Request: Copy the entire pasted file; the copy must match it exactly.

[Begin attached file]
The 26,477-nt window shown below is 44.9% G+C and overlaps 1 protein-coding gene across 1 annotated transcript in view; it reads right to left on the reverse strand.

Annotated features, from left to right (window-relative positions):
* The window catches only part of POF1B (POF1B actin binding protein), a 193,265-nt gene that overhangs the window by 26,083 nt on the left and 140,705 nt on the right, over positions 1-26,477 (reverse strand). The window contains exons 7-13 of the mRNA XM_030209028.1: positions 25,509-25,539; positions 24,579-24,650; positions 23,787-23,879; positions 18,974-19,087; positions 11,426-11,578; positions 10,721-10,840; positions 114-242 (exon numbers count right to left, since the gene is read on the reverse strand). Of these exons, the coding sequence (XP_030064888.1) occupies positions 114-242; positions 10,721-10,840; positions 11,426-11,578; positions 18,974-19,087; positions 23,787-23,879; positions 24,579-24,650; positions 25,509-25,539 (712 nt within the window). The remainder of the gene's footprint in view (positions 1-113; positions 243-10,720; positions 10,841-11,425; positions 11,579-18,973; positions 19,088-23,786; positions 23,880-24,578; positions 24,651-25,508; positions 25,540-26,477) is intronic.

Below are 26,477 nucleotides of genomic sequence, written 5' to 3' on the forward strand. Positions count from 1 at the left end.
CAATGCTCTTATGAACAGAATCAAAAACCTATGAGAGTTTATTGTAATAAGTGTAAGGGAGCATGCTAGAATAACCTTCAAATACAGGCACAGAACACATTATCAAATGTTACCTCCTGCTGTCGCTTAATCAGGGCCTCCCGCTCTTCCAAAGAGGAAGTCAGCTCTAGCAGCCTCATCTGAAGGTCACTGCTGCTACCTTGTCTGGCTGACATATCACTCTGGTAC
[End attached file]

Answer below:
The 26,477-nt window shown below is 44.9% G+C and overlaps 1 protein-coding gene across 1 annotated transcript in view; it reads right to left on the reverse strand.

Annotated features, from left to right (window-relative positions):
* The window catches only part of POF1B (POF1B actin binding protein), a 193,265-nt gene that overhangs the window by 26,083 nt on the left and 140,705 nt on the right, over positions 1-26,477 (reverse strand). The window contains exons 7-13 of the mRNA XM_030209028.1: positions 25,509-25,539; positions 24,579-24,650; positions 23,787-23,879; positions 18,974-19,087; positions 11,426-11,578; positions 10,721-10,840; positions 114-242 (exon numbers count right to left, since the gene is read on the reverse strand). Of these exons, the coding sequence (XP_030064888.1) occupies positions 114-242; positions 10,721-10,840; positions 11,426-11,578; positions 18,974-19,087; positions 23,787-23,879; positions 24,579-24,650; positions 25,509-25,539 (712 nt within the window). The remainder of the gene's footprint in view (positions 1-113; positions 243-10,720; positions 10,841-11,425; positions 11,579-18,973; positions 19,088-23,786; positions 23,880-24,578; positions 24,651-25,508; positions 25,540-26,477) is intronic.

Below are 26,477 nucleotides of genomic sequence, written 5' to 3' on the forward strand. Positions count from 1 at the left end.
CAATGCTCTTATGAACAGAATCAAAAACCTATGAGAGTTTATTGTAATAAGTGTAAGGGAGCATGCTAGAATAACCTTCAAATACAGGCACAGAACACATTATCAAATGTTACCTCCTGCTGTCGCTTAATCAGGGCCTCCCGCTCTTCCAAAGAGGAAGTCAGCTCTAGCAGCCTCATCTGAAGGTCACTGCTGCTACCTTGTCTGGCTGACATATCACTCTGGTAC